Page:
Disasters & Accidents

Beirut’s historic museum slowly comes back to life

By Noemi Jabois

Beirut, Jun 18 (EFE).- In a dimly lit workshop in southeastern Beirut, a group of workers are piecing back together wooden parts from the historic Sursock museum that was severely damaged in the August 4 port explosion.

Amid the hum of machinery, artisans from Maison Tarazi are working to recover a rose window in the building located some 800 meters from the ill-fated Beirut port.

“This is a process of restoration and reproduction at the same time,” Camille Tarazi, manager of the family workshop, tells Efe.

“We have the old frame that is still the same and we have the central part which has been completely done anew, but when we change the cover and the painting and all this you will not notice the old from the new,” she says.

The landmark palace in the heart of Beirut was built in 1912 by aristocrat and art collector Nicolas Sursock, who chose a traditional Lebanese architecture with Venetian influences.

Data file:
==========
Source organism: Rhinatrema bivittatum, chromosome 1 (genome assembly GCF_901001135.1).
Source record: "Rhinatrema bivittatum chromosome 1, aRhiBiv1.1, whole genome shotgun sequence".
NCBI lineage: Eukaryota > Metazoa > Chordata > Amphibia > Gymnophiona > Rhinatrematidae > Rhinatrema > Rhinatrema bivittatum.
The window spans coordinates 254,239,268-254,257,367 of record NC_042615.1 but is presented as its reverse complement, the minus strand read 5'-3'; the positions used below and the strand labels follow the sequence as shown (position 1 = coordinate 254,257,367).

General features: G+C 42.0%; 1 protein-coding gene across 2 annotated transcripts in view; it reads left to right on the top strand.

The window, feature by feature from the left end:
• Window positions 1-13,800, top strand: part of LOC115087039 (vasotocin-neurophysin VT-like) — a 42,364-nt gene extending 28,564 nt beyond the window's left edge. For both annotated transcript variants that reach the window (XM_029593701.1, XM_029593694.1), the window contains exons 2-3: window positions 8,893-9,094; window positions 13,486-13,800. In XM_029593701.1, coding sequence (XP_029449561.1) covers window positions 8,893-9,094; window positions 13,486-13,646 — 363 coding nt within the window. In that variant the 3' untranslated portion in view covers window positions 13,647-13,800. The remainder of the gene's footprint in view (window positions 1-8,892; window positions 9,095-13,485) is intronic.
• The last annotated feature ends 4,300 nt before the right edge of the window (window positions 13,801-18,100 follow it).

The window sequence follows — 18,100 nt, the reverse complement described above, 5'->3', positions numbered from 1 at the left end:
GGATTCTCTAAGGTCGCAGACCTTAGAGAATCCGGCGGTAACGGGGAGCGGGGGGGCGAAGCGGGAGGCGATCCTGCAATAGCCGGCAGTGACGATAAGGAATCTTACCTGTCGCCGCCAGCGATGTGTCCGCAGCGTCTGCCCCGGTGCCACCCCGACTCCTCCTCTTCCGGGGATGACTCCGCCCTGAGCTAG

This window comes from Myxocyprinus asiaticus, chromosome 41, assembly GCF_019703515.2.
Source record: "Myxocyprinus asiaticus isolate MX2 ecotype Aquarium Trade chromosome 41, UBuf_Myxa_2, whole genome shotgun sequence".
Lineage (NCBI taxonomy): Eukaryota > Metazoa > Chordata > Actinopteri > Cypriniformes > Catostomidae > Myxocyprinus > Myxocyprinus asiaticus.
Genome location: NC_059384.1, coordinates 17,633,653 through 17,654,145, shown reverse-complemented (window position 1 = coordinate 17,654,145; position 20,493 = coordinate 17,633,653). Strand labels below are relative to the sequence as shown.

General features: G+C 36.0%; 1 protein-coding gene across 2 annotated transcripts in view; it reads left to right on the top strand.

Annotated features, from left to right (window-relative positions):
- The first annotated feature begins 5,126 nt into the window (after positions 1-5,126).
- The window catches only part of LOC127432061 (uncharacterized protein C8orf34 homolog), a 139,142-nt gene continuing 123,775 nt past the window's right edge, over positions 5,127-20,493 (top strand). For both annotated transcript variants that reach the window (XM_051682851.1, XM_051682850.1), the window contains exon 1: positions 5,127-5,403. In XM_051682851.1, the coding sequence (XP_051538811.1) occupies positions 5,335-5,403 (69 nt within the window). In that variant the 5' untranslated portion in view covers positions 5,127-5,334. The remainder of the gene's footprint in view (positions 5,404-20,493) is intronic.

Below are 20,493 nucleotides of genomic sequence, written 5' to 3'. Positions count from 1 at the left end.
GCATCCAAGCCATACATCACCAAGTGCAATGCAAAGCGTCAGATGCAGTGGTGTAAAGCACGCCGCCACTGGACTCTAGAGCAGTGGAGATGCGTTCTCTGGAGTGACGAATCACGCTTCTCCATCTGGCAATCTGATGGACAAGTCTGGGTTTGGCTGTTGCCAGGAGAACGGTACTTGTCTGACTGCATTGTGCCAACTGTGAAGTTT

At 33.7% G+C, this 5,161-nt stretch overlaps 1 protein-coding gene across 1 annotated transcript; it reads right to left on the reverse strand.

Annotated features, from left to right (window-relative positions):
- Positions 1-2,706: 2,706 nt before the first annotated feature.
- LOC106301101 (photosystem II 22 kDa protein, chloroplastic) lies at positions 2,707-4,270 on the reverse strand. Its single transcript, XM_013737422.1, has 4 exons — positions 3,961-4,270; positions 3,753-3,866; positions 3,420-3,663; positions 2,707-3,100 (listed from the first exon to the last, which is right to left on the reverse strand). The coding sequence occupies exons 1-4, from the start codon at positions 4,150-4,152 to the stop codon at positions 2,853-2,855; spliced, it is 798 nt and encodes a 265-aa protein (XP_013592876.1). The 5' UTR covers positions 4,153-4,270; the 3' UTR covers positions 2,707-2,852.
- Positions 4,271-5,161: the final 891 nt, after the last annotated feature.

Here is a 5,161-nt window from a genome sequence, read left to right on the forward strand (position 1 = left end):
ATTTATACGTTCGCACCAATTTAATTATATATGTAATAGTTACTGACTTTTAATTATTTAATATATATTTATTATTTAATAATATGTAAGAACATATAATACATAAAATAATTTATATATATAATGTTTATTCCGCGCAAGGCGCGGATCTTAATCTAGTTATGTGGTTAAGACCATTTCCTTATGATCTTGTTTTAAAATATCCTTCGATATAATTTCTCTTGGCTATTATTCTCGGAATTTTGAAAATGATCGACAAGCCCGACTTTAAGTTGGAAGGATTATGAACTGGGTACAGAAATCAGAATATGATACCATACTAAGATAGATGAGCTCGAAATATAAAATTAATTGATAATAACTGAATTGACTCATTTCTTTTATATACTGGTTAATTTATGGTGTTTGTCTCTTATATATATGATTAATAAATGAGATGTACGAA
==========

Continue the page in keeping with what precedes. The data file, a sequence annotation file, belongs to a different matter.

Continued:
Before his death in 1952, “he surprised everyone including his family and decided that his house would be given to the Lebanese people and transformed it into a museum,” the museum’s director, Zeina Arida, said.

Although Lebanon’s then president Camille Chamoun used the palace to receive distinguished guests such as kings and heads of state, in 1961 the Sursock family finally managed to fulfill Nicolas’ wish.

Decades later, between 2007 and 2015, the building underwent a major renovation and expansion after the Lebanese civil war (1975-1990).

The building’s first floor survived a century but just minutes after it closed its doors on August 4 last year, it was destroyed by an explosion that left more than 200 people dead and 6,500 others wounded.

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